"The Divine, being invisible, needs our bodies to become manifest in the world...we have to abandon, once and for all, the erroneous, small-minded, sacrilegious notion that the body is evil and keeps us separate from the Divine." -From the book
For millennia, some forms of organized religion have taught that the body is the source of sin, temptation, and even evil itself-especially when it takes female form. The damage inflicted by patriarchal attitudes has created a culture of women who hate their bodies, and where parents give their children breast implants and liposuction as birthday or graduation presents. The cosmetics industry in America alone rakes in 8 billion dollars annually. Individuals allow their bodies to be sliced, stretched, lifted, tucked, reduced, or inflated so they can love themselves-or, more importantly, have the approval and love of others.
In her book Divining the Body - Reclaim the Holiness of Your Physical Self, author Jan Phillips explores the graceful curves, sinewy muscles, sturdy bones, and pulsating aliveness of the physical self. Using the latest scientific research as well as mystical traditions and personal experience, she puts the glory and magnificence of the human body on proud display. This insightful, gentle guide attempts to un-do the damage we've sustained from living in a culture that teaches-and thrives on-our self-hatred by renewing a sense of wonderment, respect and appreciation for the rich terrain of the physical body.
Phillips reminds us that the body is the "temple of God", and that the continuing creation of the universe happens through us as the "word made flesh". Indeed, energy medicine and quantum physics echo what mystics have known for eons: every thought and action we undertake directly influences the flow of our life force. Therefore, our well-being becomes a matter of mindfulness. This process of mindfulness is not the accumulation of facts, but the cultivation of feelings-for "there is nothing to learn, but much to unlearn."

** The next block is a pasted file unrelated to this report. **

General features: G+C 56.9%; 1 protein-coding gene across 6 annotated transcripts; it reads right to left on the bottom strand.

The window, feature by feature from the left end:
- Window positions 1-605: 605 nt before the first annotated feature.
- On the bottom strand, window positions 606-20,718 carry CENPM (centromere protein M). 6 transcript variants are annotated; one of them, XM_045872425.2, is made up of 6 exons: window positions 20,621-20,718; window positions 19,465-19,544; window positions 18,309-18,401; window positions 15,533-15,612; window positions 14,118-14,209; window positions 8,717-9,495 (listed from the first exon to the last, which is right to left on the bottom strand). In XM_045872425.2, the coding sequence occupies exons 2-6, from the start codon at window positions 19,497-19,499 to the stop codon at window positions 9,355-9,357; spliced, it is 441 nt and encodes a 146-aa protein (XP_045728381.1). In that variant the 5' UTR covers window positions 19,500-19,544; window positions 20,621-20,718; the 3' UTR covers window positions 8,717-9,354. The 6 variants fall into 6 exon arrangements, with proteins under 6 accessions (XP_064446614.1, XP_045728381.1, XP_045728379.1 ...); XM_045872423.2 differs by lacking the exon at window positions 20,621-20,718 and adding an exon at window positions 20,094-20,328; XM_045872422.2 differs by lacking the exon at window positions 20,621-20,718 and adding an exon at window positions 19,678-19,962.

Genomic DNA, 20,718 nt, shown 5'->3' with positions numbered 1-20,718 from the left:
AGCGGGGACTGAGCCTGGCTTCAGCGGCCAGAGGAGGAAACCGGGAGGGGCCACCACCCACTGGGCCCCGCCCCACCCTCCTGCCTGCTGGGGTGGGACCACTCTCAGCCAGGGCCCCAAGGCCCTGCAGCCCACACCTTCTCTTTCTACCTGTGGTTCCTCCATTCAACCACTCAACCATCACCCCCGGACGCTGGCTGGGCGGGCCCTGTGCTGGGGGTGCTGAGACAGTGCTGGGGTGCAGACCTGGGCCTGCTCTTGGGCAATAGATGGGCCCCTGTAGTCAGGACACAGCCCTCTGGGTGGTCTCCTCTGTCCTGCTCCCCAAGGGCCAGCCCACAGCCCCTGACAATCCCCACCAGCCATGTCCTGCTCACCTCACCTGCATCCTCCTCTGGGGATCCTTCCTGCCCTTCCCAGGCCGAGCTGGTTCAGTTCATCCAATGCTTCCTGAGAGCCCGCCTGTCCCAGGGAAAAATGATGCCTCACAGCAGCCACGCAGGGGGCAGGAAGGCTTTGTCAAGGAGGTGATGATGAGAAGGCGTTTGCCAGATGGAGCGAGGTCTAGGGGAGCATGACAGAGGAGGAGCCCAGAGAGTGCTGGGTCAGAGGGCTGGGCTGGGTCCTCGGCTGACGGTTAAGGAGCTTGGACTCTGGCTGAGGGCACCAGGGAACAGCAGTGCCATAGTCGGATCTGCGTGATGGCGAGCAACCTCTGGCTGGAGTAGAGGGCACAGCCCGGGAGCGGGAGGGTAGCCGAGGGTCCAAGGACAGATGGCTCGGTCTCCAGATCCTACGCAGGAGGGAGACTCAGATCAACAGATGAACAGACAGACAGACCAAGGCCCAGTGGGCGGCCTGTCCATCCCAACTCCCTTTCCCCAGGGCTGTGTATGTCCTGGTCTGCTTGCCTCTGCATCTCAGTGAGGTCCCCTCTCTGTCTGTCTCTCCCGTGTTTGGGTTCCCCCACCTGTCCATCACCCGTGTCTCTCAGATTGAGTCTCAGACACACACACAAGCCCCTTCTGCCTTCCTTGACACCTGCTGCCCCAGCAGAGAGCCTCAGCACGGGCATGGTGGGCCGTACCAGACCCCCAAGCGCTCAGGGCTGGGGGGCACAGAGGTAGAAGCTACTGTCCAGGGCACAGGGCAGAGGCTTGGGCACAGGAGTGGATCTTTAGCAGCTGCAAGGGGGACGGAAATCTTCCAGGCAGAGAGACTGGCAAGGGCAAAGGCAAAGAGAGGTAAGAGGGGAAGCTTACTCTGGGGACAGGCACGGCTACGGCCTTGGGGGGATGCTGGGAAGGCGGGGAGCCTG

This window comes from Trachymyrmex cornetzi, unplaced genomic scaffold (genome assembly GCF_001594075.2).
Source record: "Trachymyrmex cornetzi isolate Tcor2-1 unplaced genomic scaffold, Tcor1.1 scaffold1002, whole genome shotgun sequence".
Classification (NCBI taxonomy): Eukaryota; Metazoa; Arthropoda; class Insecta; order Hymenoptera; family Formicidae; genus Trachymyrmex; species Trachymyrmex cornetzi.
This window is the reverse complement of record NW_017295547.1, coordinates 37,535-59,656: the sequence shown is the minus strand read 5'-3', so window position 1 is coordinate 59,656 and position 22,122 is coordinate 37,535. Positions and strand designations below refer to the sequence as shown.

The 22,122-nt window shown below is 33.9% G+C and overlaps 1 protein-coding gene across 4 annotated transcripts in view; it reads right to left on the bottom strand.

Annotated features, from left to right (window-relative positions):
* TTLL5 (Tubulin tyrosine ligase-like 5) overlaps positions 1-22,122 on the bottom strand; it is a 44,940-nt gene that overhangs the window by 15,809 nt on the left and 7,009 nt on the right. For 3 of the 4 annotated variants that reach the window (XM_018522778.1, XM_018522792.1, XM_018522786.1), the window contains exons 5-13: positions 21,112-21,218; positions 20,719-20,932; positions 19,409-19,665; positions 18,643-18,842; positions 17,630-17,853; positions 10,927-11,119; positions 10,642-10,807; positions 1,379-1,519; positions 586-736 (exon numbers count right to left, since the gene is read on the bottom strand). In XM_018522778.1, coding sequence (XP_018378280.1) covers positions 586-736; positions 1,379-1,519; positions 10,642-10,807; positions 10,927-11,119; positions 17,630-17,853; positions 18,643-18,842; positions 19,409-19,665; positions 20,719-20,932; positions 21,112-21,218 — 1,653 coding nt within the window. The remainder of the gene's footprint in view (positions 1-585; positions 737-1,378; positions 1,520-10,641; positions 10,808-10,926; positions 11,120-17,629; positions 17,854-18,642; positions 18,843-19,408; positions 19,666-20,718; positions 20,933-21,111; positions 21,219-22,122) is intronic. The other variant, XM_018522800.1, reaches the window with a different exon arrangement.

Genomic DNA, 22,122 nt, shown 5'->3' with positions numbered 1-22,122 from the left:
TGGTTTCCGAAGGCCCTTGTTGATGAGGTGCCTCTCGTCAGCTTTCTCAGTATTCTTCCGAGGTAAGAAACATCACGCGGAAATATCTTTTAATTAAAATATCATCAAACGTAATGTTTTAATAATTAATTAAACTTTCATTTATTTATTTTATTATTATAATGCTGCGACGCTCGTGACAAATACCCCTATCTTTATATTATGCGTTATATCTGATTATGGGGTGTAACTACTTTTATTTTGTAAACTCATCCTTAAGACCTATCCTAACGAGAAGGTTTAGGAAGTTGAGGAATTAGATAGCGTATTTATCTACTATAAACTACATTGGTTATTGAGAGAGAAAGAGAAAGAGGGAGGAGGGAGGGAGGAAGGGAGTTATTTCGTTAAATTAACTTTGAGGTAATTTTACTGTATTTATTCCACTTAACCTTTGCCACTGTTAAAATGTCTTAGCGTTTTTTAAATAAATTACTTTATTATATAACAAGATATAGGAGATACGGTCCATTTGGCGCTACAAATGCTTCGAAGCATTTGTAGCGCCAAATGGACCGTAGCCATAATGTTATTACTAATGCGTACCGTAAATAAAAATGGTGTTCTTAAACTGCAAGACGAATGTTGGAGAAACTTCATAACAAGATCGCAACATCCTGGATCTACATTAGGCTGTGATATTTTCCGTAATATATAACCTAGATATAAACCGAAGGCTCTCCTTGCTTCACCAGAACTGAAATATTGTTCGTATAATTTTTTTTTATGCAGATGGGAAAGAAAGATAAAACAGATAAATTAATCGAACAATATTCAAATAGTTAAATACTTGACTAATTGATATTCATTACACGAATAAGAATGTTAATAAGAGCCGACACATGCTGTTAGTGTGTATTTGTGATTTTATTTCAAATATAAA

Through exquisite prose and poignant stories, Phillips throws a sacred celebration and dares the reader to join in. She recounts the bliss of photographing birds roadside, and the excruciating pain of burning flesh experienced minutes later as a car hits her at 60 miles per hour. She shares the pain of being dismissed from a religious community, and the joy at discovering that the path she thought she was destined to travel was really a thru-way to something greater.
A breath-taking travelogue of the physical and metaphysical body, Phillips takes us on a tour of the feet, legs, hands, back, generative organs, belly, heart, breasts, throat, ears, eyes and brain. She deftly weaves scientific discoveries (such as those discovered at the Institute of Heart Math and the Max Planck Institute) with social observations ("the girdle is an instrument of social control, a device to contain and restrict the expression of women's natural power"), and challenges us to express our authentic self, discover our grandeur, claim our voice, and know our priceless worth that stems from within. Encouraging us to display "extraordinary heroism in the realm of the everyday", this revolutionary work:
"...calls us to take a stand. To stop colluding in the darkness of duality, to stop trafficking in negativity, and to let out, once and for all, over and over, the light within. To see through the veil of multiplicity to the kingdom of God within, we must act on the basis of what we feel and known from our own experience."
Divining the Body is peppered with a multitude of beautiful, profound quotes that are found throughout the text as well as the margins. Each chapter ends with a reflection, exercises, and a writing exercise aimed at re-connecting ourselves with a particular body part, promoting introspection, expanding perspectives, and igniting awe and gratitude for the Great Beloved that is in and around us. As "souls dressed up in sacred, biochemical garments", we're invited to see the body as a cauldron where alchemical transformation explodes into global transmutation. What's at stake, Phillips asserts, is life itself:
"...if we don't begin to find God in the bodies we see in the mirror, if we don't reel our God in from the heavens and honor God's holy presence in the flesh and bones in our neighborhoods, we're betraying ourselves and the Divine."
This book is a rare gem that nourishes, informs, and inspires. I've taken my time savoring (and highlighting) many passages in Divining the Body, and appreciate the timely message that Jan Phillips has delivered so artfully to the consciousness of humanity.
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